Discussion in 'Science Fiction & Fantasy' started by dodge, Aug 5, 2018.
^Yeah, the animated The Flashpoint Paradox and the Arrowverse version.
Ah, right on.
My ideal Flash movie is Flash vs Rogues film. Like a Spider-Man Sinister Six movie. Since none of the Flash's immediate villains can carry an entire movie on their own. They mostly all want to rob banks and pull heists. Can't do Reverse Flash starting out. Too many films are just hero fighting his evil twin.
Now that I've started reading the New 52 Flash series, I've become really disappointed how little the TV series did with The Rogues. Focusing a movie on them would be a nice way to differentiate it from the comics.
Manpul’s art and writing was great.
As for the show, what little they did with the Rogues is why I still consider season 1 the best season.
Seriously though. Flash vs Rogues for a feature film. Imagine how “sinister” the SFX fight scenes would be.
Give the people what they want! You can even have an alliteration joke.
Way to ruin the name scheme, Mick.
Huh, I never really thought of them that way.
And to take your joke literally for a moment, all the Rogues' different powers could lead to some pretty awesome action scenes, especially with a movie budget behind them.
It seemed to be the only way Shazam was produced.
Some (not meaning you) have this long-disproven fantasy that DC was the equivalent of Archie comics, when the source--the comics--have not seen any treatment like that (with most of its mainstream characters) since the mid-late 1960s. This desire for DC movies to embrace that silly direction also reads like people who thought the horrid Super Friends cartoons was the "true" DC, despite the fact the comics were the polar opposite of that all along. No one is going to take a DC film seriously if it comes off like the aforementioned Super Friends...or the George Reeves Adventures of Superman, West Batman or Carter Wonder Woman. Audiences do want to see how fantastic characters would look in a more realistic environment, but that cannot be achieved with a two hour tribute to quips and Saturday morning action.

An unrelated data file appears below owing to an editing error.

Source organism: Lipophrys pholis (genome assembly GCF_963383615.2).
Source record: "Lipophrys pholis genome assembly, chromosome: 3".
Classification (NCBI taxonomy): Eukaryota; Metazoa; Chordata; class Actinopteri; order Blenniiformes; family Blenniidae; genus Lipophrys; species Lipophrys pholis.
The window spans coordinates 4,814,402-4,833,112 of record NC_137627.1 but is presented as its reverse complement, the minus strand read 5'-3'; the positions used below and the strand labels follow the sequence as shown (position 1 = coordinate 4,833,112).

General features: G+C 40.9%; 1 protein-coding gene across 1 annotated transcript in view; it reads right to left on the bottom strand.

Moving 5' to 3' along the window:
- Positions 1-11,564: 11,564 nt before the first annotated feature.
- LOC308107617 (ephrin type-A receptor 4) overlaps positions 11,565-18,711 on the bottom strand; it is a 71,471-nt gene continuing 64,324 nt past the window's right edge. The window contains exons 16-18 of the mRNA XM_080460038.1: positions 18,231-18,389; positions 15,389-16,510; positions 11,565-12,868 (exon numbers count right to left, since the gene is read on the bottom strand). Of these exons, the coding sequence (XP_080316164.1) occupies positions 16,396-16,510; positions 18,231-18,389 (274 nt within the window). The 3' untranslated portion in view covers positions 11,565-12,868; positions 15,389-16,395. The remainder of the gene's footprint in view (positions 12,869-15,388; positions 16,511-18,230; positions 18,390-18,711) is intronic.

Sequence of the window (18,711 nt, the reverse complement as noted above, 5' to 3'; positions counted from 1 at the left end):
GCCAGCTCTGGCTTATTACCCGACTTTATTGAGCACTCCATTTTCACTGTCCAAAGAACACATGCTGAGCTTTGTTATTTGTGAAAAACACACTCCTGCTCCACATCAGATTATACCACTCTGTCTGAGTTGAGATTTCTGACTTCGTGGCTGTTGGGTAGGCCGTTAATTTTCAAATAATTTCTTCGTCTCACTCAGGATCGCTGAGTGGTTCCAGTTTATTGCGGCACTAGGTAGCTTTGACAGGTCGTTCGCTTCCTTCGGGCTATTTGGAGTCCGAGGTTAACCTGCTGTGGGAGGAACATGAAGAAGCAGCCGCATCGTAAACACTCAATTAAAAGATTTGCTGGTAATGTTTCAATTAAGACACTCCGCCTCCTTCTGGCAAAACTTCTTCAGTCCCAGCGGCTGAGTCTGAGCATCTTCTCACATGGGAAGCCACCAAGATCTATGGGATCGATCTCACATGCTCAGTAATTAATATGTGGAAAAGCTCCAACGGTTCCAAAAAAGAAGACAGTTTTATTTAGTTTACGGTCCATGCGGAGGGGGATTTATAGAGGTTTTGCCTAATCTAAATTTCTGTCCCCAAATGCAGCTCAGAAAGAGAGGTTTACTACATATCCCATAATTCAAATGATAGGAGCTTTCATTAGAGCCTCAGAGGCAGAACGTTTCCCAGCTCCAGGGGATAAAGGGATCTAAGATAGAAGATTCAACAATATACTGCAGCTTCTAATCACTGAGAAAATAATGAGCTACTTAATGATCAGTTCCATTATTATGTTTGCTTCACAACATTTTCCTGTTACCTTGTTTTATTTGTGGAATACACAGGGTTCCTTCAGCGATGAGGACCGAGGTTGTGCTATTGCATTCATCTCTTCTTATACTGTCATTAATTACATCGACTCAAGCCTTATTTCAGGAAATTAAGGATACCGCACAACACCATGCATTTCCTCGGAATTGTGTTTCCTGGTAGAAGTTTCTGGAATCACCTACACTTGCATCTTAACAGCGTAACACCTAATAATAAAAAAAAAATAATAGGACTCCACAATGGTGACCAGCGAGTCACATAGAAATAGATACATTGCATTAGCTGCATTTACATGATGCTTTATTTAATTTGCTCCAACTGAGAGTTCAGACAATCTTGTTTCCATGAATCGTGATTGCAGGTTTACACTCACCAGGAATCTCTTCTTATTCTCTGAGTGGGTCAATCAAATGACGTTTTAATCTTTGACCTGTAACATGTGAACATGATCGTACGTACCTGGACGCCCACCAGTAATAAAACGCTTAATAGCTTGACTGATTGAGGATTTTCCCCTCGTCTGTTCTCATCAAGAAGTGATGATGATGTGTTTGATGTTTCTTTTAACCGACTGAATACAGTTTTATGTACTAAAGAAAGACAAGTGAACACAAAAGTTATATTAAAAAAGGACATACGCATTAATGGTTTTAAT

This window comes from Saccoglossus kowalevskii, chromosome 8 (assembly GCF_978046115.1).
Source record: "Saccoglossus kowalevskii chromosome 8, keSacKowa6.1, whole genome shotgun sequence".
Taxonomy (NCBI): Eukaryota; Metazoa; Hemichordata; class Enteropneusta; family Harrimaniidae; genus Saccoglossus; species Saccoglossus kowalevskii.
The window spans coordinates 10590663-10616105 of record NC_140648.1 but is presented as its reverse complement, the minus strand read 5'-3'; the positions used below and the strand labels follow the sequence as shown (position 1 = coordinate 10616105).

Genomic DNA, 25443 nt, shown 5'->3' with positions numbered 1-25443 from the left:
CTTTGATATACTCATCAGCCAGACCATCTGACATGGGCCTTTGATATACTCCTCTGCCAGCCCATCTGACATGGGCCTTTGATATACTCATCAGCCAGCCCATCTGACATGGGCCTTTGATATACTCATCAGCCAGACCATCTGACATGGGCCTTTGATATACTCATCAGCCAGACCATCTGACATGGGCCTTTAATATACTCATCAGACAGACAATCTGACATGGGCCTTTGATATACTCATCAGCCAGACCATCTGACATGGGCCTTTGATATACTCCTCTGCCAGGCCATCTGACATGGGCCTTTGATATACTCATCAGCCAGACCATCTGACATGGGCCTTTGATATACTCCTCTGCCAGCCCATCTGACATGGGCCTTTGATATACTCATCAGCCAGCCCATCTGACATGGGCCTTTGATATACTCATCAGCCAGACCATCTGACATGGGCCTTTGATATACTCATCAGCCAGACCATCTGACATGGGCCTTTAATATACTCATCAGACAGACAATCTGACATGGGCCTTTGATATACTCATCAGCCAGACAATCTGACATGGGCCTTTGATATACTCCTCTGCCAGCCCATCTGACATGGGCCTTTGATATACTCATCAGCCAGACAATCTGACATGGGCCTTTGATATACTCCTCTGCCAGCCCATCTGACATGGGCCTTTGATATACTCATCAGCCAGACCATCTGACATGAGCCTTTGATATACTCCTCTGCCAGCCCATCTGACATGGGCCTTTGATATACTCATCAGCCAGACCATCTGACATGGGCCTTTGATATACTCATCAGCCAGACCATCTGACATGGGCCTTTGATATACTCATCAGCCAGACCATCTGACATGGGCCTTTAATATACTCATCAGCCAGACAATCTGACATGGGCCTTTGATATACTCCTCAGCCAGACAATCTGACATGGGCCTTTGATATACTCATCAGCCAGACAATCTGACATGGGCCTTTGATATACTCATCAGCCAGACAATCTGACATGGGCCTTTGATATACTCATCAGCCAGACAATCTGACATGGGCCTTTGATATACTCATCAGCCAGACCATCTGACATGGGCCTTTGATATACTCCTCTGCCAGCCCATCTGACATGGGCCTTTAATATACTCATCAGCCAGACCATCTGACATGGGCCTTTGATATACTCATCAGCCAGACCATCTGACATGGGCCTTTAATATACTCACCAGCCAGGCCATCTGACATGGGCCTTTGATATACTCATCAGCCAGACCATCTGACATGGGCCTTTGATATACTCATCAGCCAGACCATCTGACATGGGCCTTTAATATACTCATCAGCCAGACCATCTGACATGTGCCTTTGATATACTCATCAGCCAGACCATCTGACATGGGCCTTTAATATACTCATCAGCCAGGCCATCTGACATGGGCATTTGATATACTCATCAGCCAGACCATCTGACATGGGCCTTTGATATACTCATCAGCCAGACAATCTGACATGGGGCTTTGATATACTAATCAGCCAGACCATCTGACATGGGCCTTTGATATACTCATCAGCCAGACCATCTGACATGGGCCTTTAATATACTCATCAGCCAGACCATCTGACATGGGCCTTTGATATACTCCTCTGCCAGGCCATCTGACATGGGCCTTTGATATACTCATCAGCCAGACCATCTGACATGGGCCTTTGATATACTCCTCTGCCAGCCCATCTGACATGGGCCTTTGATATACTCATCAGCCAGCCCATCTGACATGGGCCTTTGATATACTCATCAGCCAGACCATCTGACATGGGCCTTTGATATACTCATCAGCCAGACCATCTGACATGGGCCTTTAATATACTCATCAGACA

^ Yeah, no. Shazam! was pure distilled delight.
Well, there's a cut in a sense, but not in another sense, if you follow me...
Supposedly it just lacks finished effects and score.
That's critics for you.
I enjoyed it quite a bit. But Man of Steel is still my favourite DCEU movie. There is ZERO reason why both cannot coexist in a shared universe nor ANY reason why either approach to superhero films is inherently illegitimate.
No one needs to like both, but neither approach has a lock on the “right way” to make such films.
It would be the coolest. The story basically writes itself. Gang of super powered thieves terrorize Central City and with their bizarre powers, they are too much for the police. Barry can't be everywhere at once, so they're a handful for him as well. Have Iris investigate where they came from and the experiment gone wrong that created them. Barry's forensic specialty helps him investigate crime scene to discern how their powers work.
Captain Cold - Absolute Zero temperatures
Heatwave - Heated plasma (similar to Bizarro's flame breath and the Human Torch's fire)
Golden Glider - Intangibility and Teleportation
Mirror Master - Moves and attacks from any reflective surface.
Weather Wizard - Storm powers. But like Storm from X-Men, he throws a lot of lightning bolts.
Pied Piper - Hyper sonic sound waves. Not fast enough to catch Barry, but when they do, they disrupt the electrical current he has and throws off his internal vibration.